Reducing food portion size could reduce energy intake. However, it is unclear at what point consumers respond to reductions by increasing intake of other foods. We predicted that a change in served portion size would only result in significant additional eating within the same meal if the resulting portion size was no longer visually perceived as ‘normal’. Participants in two crossover experiments (Study 1: n 45; Study 2: n 37; adults, 51 % female) were served different-sized lunchtime portions on three occasions that were perceived by a previous sample of participants as ‘large-normal’, ‘small-normal’ and ‘smaller than normal’, respectively. Participants were able to serve themselves additional helpings of the same food (Study 1) or dessert items (Study 2). In Study 1 there was a small but significant increase in additional intake when participants were served the ‘smaller than normal’ compared with the ‘small-normal’ portion (m difference = 161 kJ, P = 0·002, d = 0·35), but there was no significant difference between the ‘small-normal’ and ‘large-normal’ conditions (m difference = 88 kJ, P = 0·08, d = 0·24). A similar pattern was observed in Study 2 (m difference = 149 kJ, P = 0·06, d = 0·18; m difference = 83 kJ, P = 0·26, d = 0·10). However, smaller portion sizes were each associated with a significant reduction in total meal intake. The findings provide preliminary evidence that reductions that result in portions appearing ‘normal’ in size may limit additional eating, but confirmatory research is needed.
Due to regulatory changes, fast food companies often depict healthy foods in their television advertisements to children. The present study examined how exposure to advertising for ‘healthy’ meal bundles to children influenced the selection of food in children. A total of fifty-nine children (thirty-seven males) aged 7–10 years (8·8 (sd 0·9) years) took part in the present study. The within-participant, counterbalanced design had two conditions: control (exposure to ten toy adverts across two breaks of five adverts each) and experimental (the middle advert in each break replaced with one for a McDonald's Happy Meal® depicting the meal bundle as consisting of fish fingers, a fruit bag and a bottle of mineral water). Following viewing of the adverts embedded in a cartoon, children completed a hypothetical menu task that reported liking for McDonald's food and fast food, in general. Nutritional knowledge, height and weight of the children were measured. There was no significant difference between the two advert conditions for the nutritional content of the meal bundles selected. However, children's liking for fast food, in general, increased after exposure to the food adverts relative to control (P= 0·004). Compared to children with high nutritional knowledge, those with low scores selected meals of greater energy content (305 kJ) after viewing the food adverts (P= 0·016). Exposure to adverts for ‘healthy’ meal bundles did not drive healthier choices in children, but did promote liking for fast food. These findings contribute to debates about food advertising to children and the effectiveness of related policies.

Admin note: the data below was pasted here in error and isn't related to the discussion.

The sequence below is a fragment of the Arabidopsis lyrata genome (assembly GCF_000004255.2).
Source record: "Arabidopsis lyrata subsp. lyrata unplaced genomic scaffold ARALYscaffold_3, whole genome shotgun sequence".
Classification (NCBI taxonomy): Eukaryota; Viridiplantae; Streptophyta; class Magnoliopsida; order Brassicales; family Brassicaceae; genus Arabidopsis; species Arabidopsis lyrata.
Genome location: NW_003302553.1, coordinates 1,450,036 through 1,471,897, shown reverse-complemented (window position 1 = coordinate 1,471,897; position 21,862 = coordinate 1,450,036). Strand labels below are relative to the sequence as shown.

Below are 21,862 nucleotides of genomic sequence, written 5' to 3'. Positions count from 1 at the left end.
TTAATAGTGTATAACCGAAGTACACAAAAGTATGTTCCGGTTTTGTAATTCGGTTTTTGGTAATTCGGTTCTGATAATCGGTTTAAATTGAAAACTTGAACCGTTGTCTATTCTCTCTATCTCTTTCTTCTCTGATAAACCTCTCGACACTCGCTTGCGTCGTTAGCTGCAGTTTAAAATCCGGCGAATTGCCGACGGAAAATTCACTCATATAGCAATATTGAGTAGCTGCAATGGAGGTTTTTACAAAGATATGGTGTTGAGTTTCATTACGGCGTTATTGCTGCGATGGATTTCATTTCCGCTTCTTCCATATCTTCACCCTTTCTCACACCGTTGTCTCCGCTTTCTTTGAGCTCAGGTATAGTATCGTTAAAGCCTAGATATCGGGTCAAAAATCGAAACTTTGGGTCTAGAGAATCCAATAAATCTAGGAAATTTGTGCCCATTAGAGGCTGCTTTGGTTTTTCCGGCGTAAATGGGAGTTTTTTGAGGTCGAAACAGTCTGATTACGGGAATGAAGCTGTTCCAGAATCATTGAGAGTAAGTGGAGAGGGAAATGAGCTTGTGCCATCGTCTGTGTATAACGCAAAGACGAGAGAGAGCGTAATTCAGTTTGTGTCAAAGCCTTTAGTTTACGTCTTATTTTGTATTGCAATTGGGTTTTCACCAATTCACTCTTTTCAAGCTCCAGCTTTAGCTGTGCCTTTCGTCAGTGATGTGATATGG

Nutrition across the lifespan encompasses both preventative and treatment options to maintain health and vitality. This review will focus on the challenge of overconsumption of energy relative to energy expenditure and the consequent development of overweight and obesity, since they are responsible for much of the burden of chronic disease in the developed world. Understanding the mechanisms of hunger and satiety and how particular foodstuffs and nutrients affect appetite and motivation to eat is important for evidence-based interventions to achieve weight control and design of community-wide dietary strategies that reach across the lifespan. Food reformulation for appetite control and weight management requires a knowledge of the mechanisms of hunger and satiety, how food interacts with peripheral and central regulatory systems, and how these interactions change across the lifecourse, allied to the technical capability to generate, evaluate and develop new ingredients and foods with enhanced biological potency based on these mechanisms. Two European Union-funded research projects, Full4Health and SATIN, are adopting these complementary approaches. These research projects straddle the sometimes conflicted ground between justifiable public health concerns on the one hand and the food and drink industry on the other. These multi-disciplinary projects pull together expertise in nutrition, neuroimaging, psychology and food technology that combines with food industry partners to maximise expected impact of the research. Better knowledge of mechanisms regulating hunger/satiety will lead to evidence base for preventive strategies for the European population, to reduction of chronic disease burden and to increased competitiveness of European food industry through the development of new food products.